Originally published at: http://appletalk.com.au/2017/12/friday-morning-news011217/
A serious security flaw within macOS that allowed a disabled root account to become enabled with a blank password was fixed by Apple yesterday, and will soon be automatically applied to machines running macOS High Sierra 10.13.1, if it hasn’t already. Apple’s notes for Security Update 2017-001 says the issue was caused by a “logic error”, with Apple also sharing a statement to press outlets containing an apology for the error and the promise of auditing the development process to help prevent this kind of issue from happening again.
The story of how the disabled root account can become enabled with a blank password was shared on Apple’s support forums more than two weeks ago. While revealing this kind of security issue via a public tweet is far from ideal, it’s chilling to think about the damage this could have caused if it went undetected for much longer, not to mention the impact it could have had if it was around ever since the first macOS High Sierra beta.
A technical explanation of why a blank password enables the root user account says that macOS was, for whatever reason, enabling a disabled account with whatever password you specify, even if that password is blank. It’s why you have to click login twice to replicate the issue — the first click enables the account, and the second logs you in with a blank password. Callstacks and detailed execution flows are on Patrick Wardle’s blog.
It seems that a consequence of shipping a security update as fast as Apple did means that some things will get broken along the way, and yesterday’s victim was file sharing. Apple’s support article on the topic asks you to run a one-liner in Terminal to restore file sharing functionality after applying Security Update 2017-001.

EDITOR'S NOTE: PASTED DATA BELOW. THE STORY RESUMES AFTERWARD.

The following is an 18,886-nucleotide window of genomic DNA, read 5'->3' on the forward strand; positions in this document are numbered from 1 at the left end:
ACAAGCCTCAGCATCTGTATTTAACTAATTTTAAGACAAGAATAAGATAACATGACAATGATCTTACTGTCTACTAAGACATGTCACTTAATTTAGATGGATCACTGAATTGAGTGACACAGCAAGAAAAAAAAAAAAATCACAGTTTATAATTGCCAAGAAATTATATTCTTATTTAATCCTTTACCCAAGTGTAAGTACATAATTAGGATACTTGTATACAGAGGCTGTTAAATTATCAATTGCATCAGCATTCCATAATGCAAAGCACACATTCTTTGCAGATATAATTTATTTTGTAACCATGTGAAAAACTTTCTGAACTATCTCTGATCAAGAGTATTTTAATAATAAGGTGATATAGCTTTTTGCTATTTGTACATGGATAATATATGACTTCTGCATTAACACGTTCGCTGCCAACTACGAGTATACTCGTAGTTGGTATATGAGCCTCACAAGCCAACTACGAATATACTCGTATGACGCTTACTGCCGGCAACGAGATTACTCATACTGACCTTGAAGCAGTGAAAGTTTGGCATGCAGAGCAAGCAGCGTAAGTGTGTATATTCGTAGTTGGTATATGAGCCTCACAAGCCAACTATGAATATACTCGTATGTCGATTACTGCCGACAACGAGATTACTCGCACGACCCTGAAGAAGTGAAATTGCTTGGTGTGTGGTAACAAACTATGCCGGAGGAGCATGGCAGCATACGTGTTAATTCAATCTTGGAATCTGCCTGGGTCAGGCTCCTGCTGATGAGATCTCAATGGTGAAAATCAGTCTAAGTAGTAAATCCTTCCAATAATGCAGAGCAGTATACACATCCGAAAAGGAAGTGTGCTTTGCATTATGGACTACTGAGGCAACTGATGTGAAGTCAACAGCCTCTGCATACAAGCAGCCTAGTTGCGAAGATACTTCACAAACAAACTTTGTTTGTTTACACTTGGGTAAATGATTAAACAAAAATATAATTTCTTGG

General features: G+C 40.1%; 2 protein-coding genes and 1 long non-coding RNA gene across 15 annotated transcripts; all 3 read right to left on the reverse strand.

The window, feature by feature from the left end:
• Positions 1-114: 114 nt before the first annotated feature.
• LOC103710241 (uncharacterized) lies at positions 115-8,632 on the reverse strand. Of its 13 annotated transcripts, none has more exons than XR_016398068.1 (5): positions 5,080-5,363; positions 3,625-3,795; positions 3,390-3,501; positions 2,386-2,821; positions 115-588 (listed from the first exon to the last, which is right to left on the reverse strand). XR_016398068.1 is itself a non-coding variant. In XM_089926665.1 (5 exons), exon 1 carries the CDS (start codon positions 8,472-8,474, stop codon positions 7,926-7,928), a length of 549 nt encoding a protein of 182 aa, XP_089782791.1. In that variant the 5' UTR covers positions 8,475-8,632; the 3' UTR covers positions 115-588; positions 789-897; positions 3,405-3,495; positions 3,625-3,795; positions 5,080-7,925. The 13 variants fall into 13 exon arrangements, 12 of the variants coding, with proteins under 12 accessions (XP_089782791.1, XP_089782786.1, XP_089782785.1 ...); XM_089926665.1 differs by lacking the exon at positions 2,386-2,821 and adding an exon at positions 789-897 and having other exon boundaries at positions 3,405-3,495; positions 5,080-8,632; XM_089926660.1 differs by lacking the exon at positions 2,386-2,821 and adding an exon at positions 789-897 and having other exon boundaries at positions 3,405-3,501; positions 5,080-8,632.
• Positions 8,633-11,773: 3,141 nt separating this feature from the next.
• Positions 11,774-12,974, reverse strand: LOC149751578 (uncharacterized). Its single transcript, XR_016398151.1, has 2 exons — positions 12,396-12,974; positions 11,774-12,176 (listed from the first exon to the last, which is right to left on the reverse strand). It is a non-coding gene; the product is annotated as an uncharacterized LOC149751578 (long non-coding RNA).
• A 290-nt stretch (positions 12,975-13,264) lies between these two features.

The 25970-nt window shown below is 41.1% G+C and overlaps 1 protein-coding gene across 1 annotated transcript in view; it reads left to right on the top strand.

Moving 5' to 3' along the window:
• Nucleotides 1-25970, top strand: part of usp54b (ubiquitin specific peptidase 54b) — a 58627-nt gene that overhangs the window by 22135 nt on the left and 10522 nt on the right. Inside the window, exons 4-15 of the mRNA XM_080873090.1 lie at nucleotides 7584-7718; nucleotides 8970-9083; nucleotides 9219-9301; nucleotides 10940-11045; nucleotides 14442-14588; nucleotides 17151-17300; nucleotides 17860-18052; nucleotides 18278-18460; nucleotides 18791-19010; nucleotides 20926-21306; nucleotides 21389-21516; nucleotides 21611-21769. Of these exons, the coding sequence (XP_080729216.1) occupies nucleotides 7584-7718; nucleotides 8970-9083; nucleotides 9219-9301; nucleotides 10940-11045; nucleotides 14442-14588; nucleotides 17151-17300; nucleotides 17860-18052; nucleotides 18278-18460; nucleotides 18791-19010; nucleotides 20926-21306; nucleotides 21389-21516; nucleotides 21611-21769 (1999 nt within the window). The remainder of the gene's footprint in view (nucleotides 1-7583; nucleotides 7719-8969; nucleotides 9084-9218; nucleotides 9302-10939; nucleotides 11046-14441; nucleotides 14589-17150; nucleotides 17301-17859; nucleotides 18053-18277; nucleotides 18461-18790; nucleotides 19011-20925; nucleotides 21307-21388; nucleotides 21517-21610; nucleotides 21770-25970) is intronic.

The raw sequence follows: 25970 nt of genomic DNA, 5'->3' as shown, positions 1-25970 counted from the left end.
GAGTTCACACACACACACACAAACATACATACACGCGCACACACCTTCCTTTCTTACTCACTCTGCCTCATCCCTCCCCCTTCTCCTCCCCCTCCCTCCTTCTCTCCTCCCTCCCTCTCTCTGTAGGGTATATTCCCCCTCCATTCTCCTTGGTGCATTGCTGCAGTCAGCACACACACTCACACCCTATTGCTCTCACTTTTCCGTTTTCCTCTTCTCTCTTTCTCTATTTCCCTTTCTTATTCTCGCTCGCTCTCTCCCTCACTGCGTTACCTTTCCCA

Six Colors has more information on Apple’s automatic update process. You’re probably already familiar with how Apple’s malware definitions get updated as part of Gatekeeper, and this process allows security updates to be installed with no user interaction and no reboot required. For serious security issues like the above, that’s a good thing.
Apple has launched their Heart Study app, which will collect data about heart rhythms and notify users who may be suffering from undiagnosed irregular heart beats or atrial fibrillation. Unfortunately, that’s where the good news ends — for now, the Apple Heart Study app is only available in the US to people aged over 22, who have a series 1 Apple Watch or later. Here’s hoping it comes to other regions soon.
Also in the US, the FDA has approved the first medical accessory for the Apple Watch. AliveCor’s KardiaBand is an EKG sensor for the Apple Watch, which combines the built-in heart rate sensing of the Apple Watch with an attached sensor on the watch band to provide EKG readings wherever, whenever.
Michael Tsai has commentary from the wider Apple blogosphere about how the small issues we’ve seen recently affect our perception of Apple, and why they need to be fixed. It’s all well and good that Apple’s trying to make things better, but when bizarre autocorrect suggestions start showing up on iOS keyboards all over the world, you kind of have to wonder if it’s all worth it.
Pixelmator Pro is out for the Mac, and MacStories has a bunch of first impressions that say it’s a powerful image editing tool that is built from the ground up with the latest macOS technologies, with a platform-specific focus that means features you can’t find in other image editors. Introductory pricing starts at US $59.99.
Marco Arment has released Forecast into the wild. It’s his podcast MP3 encoder with tools for the podcast publishing process, including the ability to add chapters.